Historians say the impeachment and trial of President Clinton is closeted in a gray area of history, an episode too far in the past to be a current event, too recent to be judged in perspective.
Yet these historians already are judging Mr. Clinton in the place where millions of students get their information about him — their textbooks.
Seven years after he was impeached in a scandal of sex, perjury and bitter politics, Mr. Clinton has become a fixture in major high school texts.
The impeachment is portrayed in the context of his two-term tenure, a milestone event, but not one that overshadows how Mr. Clinton handled the economy, crime and health care.
The most commonly used texts give straightforward recaps of Mr. Clinton’s toughest days, with some flavor of how it affected the nation. Absent are any of the lurid details of his relationship with Monica Lewinsky that spiced up daily news reports and late-night talk shows as the scandal and impeachment played out in 1998 and early 1999.
“It should not be in the book for titillating purposes or settling scores,” said Alan Brinkley, the Columbia University provost who has written or contributed to several history textbooks, one of which portrayed Sen. John Kerry, the Democratic presidential candidate last year, in heroic terms. “It should be in the book because of its significance to our recent history.”
Mr. Clinton was president from 1993 to 2001, the growing-up years of today’s high school students. Even today’s oldest high school students were only 10 or 11 during the height of the scandal, and today’s middle schoolers were just approaching or entering first grade.
So, for students, the impeachment is literally a subject for the history books.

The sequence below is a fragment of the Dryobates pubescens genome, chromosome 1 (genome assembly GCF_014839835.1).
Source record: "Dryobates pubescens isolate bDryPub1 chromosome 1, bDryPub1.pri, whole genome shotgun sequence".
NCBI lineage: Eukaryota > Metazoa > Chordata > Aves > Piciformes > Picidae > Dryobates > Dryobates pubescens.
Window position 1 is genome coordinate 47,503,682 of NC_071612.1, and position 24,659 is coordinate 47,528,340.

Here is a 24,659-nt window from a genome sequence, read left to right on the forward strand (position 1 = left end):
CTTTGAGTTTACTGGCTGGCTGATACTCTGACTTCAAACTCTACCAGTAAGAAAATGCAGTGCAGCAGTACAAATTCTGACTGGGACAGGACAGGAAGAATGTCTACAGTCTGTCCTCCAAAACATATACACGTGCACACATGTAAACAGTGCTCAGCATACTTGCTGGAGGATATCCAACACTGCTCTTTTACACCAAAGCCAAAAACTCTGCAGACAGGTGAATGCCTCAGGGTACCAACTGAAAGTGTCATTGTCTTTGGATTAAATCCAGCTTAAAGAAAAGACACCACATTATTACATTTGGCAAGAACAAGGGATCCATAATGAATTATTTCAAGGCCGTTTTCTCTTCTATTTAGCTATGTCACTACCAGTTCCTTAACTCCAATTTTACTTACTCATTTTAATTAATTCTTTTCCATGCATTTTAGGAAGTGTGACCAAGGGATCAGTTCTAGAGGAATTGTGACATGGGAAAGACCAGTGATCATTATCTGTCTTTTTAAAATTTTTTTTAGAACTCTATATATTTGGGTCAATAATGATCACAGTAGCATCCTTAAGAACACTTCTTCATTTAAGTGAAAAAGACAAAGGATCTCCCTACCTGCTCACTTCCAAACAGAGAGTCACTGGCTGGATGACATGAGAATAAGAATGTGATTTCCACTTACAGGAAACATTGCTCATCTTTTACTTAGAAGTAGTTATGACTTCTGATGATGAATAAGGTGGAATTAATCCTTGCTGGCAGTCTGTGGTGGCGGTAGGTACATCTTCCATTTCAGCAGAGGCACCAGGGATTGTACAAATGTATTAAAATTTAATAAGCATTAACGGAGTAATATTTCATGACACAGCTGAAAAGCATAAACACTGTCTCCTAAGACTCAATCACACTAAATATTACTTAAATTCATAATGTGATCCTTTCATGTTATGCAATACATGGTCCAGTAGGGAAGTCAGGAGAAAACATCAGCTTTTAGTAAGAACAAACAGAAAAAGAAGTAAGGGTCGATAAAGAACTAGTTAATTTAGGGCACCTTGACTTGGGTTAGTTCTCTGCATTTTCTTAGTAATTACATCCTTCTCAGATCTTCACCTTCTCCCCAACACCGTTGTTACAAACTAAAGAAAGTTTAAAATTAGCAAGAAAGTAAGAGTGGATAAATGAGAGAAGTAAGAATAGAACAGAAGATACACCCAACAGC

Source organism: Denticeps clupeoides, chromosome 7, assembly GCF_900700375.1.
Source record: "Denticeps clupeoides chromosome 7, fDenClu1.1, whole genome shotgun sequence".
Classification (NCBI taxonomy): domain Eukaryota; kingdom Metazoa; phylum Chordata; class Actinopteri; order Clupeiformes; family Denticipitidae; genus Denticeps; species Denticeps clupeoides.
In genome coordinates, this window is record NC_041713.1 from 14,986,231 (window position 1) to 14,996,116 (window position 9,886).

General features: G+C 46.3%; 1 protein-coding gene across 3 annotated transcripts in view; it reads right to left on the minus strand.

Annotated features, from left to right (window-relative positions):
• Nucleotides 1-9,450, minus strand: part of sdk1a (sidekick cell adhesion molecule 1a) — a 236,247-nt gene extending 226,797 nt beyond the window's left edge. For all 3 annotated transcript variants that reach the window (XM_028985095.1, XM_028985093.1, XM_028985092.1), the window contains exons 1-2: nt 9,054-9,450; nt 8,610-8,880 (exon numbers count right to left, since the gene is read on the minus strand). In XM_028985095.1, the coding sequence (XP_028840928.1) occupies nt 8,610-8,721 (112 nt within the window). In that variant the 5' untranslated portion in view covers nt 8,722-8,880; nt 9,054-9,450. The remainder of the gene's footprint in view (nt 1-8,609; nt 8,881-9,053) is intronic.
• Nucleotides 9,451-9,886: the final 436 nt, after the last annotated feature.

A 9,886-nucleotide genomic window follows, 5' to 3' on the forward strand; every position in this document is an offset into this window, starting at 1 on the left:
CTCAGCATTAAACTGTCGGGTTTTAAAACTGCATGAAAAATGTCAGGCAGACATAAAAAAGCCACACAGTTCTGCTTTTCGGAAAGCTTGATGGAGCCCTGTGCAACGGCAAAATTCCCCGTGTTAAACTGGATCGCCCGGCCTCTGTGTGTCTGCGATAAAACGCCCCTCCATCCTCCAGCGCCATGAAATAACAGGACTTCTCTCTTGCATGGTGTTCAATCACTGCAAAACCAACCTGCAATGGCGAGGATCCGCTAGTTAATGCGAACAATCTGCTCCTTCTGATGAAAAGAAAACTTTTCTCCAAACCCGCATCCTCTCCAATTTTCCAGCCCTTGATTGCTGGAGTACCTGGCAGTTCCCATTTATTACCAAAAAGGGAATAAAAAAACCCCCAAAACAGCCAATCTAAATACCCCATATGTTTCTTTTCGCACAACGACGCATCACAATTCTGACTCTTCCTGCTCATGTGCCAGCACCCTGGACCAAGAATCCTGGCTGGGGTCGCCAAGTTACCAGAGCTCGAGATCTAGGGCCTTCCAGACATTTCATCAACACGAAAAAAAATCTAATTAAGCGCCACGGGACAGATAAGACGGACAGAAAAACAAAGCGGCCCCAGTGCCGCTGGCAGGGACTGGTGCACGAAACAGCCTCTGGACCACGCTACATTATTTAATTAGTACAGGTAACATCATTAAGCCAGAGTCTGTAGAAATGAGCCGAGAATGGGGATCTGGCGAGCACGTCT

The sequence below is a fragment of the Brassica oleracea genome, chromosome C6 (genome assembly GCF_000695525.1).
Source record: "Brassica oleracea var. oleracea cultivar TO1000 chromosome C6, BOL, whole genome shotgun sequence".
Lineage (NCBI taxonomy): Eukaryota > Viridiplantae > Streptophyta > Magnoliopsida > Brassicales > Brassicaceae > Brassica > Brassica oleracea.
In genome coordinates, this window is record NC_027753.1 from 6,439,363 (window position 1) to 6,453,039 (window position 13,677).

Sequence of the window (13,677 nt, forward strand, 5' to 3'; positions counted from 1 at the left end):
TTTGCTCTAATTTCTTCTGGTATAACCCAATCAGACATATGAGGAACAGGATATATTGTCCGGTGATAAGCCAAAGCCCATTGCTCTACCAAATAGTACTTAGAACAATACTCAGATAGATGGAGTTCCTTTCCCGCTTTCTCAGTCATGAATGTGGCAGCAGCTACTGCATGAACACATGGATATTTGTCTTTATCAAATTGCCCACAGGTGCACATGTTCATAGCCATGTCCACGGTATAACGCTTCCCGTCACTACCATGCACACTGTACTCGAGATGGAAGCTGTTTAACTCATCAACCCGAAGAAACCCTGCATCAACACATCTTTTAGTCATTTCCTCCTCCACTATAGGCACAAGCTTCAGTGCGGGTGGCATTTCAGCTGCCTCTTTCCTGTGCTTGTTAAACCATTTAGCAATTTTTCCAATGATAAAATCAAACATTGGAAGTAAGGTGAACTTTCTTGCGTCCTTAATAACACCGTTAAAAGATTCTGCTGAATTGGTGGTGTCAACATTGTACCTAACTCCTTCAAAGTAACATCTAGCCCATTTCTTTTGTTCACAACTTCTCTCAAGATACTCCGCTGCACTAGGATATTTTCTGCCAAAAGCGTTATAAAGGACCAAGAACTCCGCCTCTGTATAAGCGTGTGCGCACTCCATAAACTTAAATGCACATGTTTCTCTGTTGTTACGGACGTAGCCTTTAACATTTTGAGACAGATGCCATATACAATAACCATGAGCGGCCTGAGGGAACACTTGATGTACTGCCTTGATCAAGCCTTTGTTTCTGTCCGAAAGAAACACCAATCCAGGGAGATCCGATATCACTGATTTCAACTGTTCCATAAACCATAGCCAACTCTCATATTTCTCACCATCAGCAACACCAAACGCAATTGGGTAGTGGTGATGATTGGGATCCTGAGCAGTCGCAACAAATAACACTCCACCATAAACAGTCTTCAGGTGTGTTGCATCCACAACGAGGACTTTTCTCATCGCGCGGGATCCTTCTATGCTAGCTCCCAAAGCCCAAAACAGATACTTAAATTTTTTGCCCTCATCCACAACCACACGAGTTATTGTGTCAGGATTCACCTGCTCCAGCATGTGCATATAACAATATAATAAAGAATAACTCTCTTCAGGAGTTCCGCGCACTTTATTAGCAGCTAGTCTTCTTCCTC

“This is very difficult for everybody, because it’s so fresh,” said Gilbert Sewall, director of the American Textbook Council, an independent research group that reviews history texts used in schools. “It’s easier to nail down history like the transcontinental railroad. With Clinton, you’re dealing with material that has by no means been settled.”
The House impeached Mr. Clinton on charges of lying to a federal grand jury and obstructing justice to conceal his affair with Miss Lewinsky, a White House intern. Although he was acquitted in a Senate trial, Mr. Clinton was branded as the second president impeached for conduct in office.
The topic is covered briefly in middle school texts. McGraw-Hill’s “The American Journey” offers a description that is representative of other accounts — balanced and methodical.
“Although there was general agreement that the president had lied, Congress was divided over whether his actions justified impeachment,” the authors say.
In McDougal Littell’s “The Americans,” a high school text, the topic merits two paragraphs. The same book gave more space to the impeachment of President Andrew Johnson in 1868.
“The American Vision,” a McGraw-Hill high school book written by Mr. Brinkley and others, devotes five paragraphs on Clinton’s impeachment and one more on his uncertain legacy.
“Compression is a tremendous challenge,” Mr. Brinkley said. “Five paragraphs on a topic is a lot for all but the most important issues.”
Sometimes, the language is blunt.
“A History of the United States,” a Pearson Prentice Hall high school text, refers to the impeachment scandal as “a sorry mess” that diminished Mr. Clinton and his rivals.
Polls showed most Americans did not believe Mr. Clinton’s “tortured explanations of his behavior,” the book recounts, but did not think his offenses warranted his removal.
By the time students get to college, the textbooks, as expected, offer more sophisticated details of the impeachment and the way it changed American public life.
Yet at all levels, the salacious details of the Lewinsky affair are nowhere to be found. Middle school texts describe it as “a personal relationship between the president and a White House intern.” In high school books, it is Mr. Clinton’s “improper relationship with a young White House intern,” or Mr. Clinton “denied having sexual relations” with an intern.
Students don’t need the bawdy details to grasp the impeachment struggle, says Allan Lichtman, a professor at American University and a candidate for the U.S. Senate in the Maryland Democratic primary. But they do need textbooks that present the issue with as much depth as is practical, he says.
“The books not only influence the students, they influence the teachers,” he said. “And given that many students don’t go on to college — and even those who do may not revisit the material — the textbook may be their most significant impression.”